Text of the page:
It could be a combination of Christmas shoppers, people finishing work early as they use the last week or so of their holiday entitlement, or the short, dark days hiding pot-holes and other hazards, but mid-December is a dangerous time to be on the roads. Here’s some data from one of the leading telematics specialists in the UK;
Forget Friday the 13th, new data from insurethebox, the UK pioneer of telematics car insurance, is urging drivers to take extra care on the roads on Monday 16th December. Analysis of over 5 billion miles of driving data reveals it is the most likely day in December to have an accident, with the second highest number of accidents for the entire year. And the company is particularly concerned about the safety of young and inexperienced drivers who may be confronting wintry driving conditions for the first time.
Gary Stewart, Service Manager at insurethebox said: “Wintry driving conditions can be a challenge for even the most experienced drivers – and for new drivers black ice, snow or heavy rain can be especially daunting. They can be caught out by black ice on an ungritted road or temporarily blinded by the glare of the bright winter sun.
“Now we are well and truly in the winter months, it’s important, particularly for new drivers, to know how to react in different weather conditions and to spot the potential hazards. For instance, in wet weather, stopping distances could double and may be 10 times greater on icy roads. And rural roads are especially hazardous for younger drivers, due to higher speed limits, tight corners and narrow lanes. Plus, the risks increase as overhanging trees mean ice may linger for longer and surfaces may not be gritted as well as on main roads.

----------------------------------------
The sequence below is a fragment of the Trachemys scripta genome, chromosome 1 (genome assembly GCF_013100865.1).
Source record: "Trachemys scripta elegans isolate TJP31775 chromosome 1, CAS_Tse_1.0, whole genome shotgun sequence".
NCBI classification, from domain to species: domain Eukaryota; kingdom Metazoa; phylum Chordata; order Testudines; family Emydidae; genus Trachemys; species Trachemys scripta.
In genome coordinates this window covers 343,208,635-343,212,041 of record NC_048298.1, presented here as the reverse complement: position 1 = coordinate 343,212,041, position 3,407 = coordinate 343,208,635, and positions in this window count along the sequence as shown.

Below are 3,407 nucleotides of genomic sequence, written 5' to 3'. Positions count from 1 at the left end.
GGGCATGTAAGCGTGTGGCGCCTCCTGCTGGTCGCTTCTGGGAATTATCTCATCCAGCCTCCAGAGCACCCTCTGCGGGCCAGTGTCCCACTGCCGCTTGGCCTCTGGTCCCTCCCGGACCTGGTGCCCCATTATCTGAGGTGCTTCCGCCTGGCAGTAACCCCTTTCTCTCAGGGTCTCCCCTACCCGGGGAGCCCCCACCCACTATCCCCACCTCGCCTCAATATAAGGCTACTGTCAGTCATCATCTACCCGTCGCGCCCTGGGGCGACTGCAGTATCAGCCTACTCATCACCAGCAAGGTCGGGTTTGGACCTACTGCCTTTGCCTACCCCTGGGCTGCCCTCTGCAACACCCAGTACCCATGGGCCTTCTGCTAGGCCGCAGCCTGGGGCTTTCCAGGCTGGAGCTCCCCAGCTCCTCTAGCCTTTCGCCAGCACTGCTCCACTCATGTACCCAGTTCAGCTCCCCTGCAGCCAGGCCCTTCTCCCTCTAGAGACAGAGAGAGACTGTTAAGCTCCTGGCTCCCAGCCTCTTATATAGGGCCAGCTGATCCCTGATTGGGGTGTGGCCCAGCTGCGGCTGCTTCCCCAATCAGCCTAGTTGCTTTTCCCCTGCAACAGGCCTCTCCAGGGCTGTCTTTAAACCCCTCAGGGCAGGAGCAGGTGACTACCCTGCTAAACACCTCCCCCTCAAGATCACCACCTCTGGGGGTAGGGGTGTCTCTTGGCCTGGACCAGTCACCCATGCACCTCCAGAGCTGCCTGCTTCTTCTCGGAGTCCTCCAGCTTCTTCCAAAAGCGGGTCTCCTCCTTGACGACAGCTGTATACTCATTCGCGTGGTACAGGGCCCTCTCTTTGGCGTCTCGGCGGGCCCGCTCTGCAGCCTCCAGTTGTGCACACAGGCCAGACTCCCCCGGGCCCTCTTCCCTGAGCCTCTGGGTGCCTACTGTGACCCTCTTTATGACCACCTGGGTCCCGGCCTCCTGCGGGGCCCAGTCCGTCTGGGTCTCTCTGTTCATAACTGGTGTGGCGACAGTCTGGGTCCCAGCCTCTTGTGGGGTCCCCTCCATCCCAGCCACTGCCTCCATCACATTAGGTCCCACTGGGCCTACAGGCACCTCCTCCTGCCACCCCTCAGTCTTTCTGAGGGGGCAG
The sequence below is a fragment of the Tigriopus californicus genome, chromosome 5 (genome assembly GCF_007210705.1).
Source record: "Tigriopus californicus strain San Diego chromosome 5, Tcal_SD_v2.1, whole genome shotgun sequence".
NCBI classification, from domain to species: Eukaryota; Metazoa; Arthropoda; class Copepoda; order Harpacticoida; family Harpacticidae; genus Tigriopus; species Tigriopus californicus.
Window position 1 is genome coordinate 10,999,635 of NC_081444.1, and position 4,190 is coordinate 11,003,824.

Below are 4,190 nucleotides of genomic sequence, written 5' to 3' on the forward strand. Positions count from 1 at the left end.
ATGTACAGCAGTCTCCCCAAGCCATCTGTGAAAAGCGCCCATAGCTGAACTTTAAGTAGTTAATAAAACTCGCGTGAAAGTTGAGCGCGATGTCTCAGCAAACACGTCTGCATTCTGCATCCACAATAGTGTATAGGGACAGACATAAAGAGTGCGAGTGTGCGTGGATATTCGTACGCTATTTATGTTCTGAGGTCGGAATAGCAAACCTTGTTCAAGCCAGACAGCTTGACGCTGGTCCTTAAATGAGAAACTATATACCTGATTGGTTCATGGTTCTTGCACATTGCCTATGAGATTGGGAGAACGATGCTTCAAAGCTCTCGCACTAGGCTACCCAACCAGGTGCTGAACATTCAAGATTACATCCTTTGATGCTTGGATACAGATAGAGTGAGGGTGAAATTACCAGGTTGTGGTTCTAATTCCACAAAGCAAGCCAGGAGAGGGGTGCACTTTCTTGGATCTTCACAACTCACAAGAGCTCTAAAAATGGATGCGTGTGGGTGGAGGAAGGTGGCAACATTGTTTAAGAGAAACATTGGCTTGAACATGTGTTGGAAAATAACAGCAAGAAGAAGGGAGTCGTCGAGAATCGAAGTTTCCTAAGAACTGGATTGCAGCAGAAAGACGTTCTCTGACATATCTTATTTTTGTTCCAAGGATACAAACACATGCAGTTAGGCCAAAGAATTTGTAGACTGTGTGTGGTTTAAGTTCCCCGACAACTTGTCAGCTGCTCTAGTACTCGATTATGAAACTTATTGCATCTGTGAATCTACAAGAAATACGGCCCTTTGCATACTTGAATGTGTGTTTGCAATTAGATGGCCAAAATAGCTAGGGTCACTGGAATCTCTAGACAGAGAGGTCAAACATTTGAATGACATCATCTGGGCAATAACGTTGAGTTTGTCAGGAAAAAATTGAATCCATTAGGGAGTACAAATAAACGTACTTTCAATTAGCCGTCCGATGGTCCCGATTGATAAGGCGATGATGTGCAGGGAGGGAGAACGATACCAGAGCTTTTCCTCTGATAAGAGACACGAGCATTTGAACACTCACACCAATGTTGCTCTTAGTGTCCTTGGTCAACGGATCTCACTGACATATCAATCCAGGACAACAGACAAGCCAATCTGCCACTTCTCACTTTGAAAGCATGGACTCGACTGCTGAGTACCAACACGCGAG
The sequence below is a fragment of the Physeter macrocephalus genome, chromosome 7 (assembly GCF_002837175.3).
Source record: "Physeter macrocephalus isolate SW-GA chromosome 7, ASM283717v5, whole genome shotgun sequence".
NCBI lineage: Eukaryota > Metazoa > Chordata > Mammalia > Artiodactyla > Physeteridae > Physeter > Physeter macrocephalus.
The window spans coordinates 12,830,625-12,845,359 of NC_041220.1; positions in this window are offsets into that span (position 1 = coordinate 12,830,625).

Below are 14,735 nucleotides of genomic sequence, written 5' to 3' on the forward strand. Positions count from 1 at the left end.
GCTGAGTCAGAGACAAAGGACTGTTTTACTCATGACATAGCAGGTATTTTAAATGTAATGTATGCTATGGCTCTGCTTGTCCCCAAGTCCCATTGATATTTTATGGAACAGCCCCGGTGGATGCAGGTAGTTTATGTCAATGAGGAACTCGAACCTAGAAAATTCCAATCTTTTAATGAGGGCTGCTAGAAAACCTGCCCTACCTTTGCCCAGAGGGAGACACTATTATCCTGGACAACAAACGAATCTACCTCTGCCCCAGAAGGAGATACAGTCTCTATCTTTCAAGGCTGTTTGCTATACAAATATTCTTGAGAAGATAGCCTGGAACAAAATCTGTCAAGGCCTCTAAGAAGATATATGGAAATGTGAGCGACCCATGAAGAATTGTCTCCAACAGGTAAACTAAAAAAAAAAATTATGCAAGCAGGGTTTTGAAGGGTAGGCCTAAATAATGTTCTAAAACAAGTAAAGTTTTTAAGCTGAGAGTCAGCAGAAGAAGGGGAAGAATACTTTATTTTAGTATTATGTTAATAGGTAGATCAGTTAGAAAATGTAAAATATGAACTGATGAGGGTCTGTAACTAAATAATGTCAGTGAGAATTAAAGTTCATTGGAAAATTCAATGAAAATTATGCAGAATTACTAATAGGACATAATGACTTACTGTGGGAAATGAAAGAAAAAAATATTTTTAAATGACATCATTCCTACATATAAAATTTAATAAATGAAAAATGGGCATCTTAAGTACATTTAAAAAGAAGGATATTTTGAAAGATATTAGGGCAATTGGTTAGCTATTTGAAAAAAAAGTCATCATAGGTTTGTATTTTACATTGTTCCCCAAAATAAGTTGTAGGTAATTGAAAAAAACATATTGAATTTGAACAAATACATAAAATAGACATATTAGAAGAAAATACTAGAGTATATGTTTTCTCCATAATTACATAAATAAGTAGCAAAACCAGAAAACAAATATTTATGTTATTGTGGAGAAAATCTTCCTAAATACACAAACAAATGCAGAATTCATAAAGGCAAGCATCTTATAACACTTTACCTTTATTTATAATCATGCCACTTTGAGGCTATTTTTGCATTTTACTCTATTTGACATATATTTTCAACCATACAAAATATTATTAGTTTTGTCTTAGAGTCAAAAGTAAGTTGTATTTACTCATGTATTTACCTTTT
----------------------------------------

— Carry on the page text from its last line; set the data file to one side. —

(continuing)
“But by taking time to understand the risks and adjust their behaviour, young drivers can stay safe this winter”.
insurethebox also believes that a few simple steps in vehicle preparation will help young drivers cope with winter motoring. It’s important to check fuel, oil, water and windscreen wash levels as well as get tyres checked. Plus, if embarking on a long journey, it makes sense to pack an emergency kit with additional warm clothing and blankets, food and drinks.
“In severe weather, breakdown services will be stretched, and drivers could find themselves waiting for an extended period of time for help to arrive. So, it’s crucial drivers and passengers have the means to keep themselves warm and well in severe conditions,” concluded Gary Stewart.